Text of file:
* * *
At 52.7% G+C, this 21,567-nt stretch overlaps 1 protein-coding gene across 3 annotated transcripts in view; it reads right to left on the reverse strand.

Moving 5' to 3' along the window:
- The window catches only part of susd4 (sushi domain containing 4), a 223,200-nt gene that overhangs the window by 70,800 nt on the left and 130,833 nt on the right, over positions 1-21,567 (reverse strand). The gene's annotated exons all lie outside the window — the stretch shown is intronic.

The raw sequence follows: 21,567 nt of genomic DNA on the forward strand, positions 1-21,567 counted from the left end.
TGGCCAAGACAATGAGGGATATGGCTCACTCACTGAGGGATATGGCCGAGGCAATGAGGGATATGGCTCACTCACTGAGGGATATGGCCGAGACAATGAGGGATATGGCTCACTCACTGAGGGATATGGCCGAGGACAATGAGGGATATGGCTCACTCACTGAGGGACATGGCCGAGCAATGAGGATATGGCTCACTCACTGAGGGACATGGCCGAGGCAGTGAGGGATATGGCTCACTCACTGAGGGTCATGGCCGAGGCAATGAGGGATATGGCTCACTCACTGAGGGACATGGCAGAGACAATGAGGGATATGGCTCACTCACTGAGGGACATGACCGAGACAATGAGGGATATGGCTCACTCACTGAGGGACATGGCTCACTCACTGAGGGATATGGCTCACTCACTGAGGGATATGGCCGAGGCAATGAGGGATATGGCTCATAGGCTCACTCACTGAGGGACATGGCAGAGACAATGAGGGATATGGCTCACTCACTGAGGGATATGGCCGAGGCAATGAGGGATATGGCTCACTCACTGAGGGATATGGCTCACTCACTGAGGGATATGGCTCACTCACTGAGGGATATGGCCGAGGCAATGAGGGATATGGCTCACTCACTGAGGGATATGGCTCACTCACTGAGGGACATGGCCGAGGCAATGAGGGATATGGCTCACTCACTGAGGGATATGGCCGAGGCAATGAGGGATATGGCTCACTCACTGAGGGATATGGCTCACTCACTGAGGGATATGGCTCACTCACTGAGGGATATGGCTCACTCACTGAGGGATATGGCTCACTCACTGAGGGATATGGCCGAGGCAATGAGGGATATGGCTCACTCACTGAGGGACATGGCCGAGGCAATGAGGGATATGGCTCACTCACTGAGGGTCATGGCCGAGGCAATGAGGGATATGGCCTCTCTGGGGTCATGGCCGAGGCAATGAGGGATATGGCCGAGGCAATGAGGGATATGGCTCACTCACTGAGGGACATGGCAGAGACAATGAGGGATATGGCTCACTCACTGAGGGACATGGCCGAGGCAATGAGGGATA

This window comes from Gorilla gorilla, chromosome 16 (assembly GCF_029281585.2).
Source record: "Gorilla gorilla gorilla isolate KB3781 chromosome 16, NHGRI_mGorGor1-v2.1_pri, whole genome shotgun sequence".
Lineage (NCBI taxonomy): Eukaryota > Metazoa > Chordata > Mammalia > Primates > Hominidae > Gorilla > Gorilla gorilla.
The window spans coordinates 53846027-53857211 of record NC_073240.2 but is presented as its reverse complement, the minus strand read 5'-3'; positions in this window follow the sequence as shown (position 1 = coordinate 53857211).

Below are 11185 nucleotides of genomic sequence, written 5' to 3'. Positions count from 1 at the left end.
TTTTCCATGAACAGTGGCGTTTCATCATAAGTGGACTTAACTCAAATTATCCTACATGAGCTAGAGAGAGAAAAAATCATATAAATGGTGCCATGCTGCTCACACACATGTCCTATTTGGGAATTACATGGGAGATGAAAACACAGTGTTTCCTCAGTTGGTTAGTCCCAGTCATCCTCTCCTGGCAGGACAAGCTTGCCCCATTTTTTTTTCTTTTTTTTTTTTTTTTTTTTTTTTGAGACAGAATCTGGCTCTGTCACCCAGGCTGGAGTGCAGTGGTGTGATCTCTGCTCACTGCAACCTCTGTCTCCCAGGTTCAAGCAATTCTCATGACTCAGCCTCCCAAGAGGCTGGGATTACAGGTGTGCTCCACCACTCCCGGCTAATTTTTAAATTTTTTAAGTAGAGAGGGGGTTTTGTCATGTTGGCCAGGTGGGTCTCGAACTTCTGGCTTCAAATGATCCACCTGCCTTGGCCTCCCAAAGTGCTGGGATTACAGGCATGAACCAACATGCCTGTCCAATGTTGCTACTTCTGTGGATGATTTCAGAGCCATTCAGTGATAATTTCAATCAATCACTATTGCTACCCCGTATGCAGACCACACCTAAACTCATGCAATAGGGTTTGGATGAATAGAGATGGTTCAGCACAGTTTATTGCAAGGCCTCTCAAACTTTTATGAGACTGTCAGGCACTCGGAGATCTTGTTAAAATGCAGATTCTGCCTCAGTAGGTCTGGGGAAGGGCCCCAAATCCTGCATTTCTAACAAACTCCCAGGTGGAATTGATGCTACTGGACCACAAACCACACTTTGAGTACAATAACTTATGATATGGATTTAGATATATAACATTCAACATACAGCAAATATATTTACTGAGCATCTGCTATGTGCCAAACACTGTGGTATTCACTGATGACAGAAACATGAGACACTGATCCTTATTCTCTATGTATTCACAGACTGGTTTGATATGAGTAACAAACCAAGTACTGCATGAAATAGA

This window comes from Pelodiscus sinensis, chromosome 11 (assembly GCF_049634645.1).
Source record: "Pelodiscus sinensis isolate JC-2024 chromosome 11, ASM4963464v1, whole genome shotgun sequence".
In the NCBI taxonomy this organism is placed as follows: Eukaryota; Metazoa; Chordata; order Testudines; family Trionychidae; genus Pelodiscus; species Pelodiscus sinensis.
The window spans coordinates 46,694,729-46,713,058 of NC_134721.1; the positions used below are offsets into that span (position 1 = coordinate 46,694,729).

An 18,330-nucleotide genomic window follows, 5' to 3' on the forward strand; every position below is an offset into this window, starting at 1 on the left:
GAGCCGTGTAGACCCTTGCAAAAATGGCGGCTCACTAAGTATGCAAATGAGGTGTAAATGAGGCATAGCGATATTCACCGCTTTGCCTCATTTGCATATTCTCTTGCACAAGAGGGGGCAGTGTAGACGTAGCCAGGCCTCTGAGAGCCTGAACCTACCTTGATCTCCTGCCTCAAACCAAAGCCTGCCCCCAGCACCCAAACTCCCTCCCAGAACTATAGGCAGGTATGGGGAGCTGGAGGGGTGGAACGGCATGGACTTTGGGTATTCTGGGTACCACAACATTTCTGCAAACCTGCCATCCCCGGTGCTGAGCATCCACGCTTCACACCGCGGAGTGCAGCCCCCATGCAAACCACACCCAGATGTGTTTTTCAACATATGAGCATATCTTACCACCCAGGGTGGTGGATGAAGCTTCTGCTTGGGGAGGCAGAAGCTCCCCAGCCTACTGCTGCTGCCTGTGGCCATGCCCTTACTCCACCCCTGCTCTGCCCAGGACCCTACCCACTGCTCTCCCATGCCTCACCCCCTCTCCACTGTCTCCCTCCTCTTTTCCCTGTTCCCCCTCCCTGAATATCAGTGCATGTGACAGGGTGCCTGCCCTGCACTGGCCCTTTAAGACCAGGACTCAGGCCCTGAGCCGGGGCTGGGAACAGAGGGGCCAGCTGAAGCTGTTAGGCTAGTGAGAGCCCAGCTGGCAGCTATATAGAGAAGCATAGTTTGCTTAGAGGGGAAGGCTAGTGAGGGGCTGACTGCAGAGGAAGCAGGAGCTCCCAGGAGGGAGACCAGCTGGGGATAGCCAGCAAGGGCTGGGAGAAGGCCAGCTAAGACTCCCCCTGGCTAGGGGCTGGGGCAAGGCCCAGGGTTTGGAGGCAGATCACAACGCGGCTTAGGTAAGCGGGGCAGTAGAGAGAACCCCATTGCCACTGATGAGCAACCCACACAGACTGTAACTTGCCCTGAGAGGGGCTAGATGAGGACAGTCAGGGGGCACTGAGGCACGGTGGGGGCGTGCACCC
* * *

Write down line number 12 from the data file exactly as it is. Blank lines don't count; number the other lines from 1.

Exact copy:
This window comes from Pelodiscus sinensis, chromosome 11 (assembly GCF_049634645.1).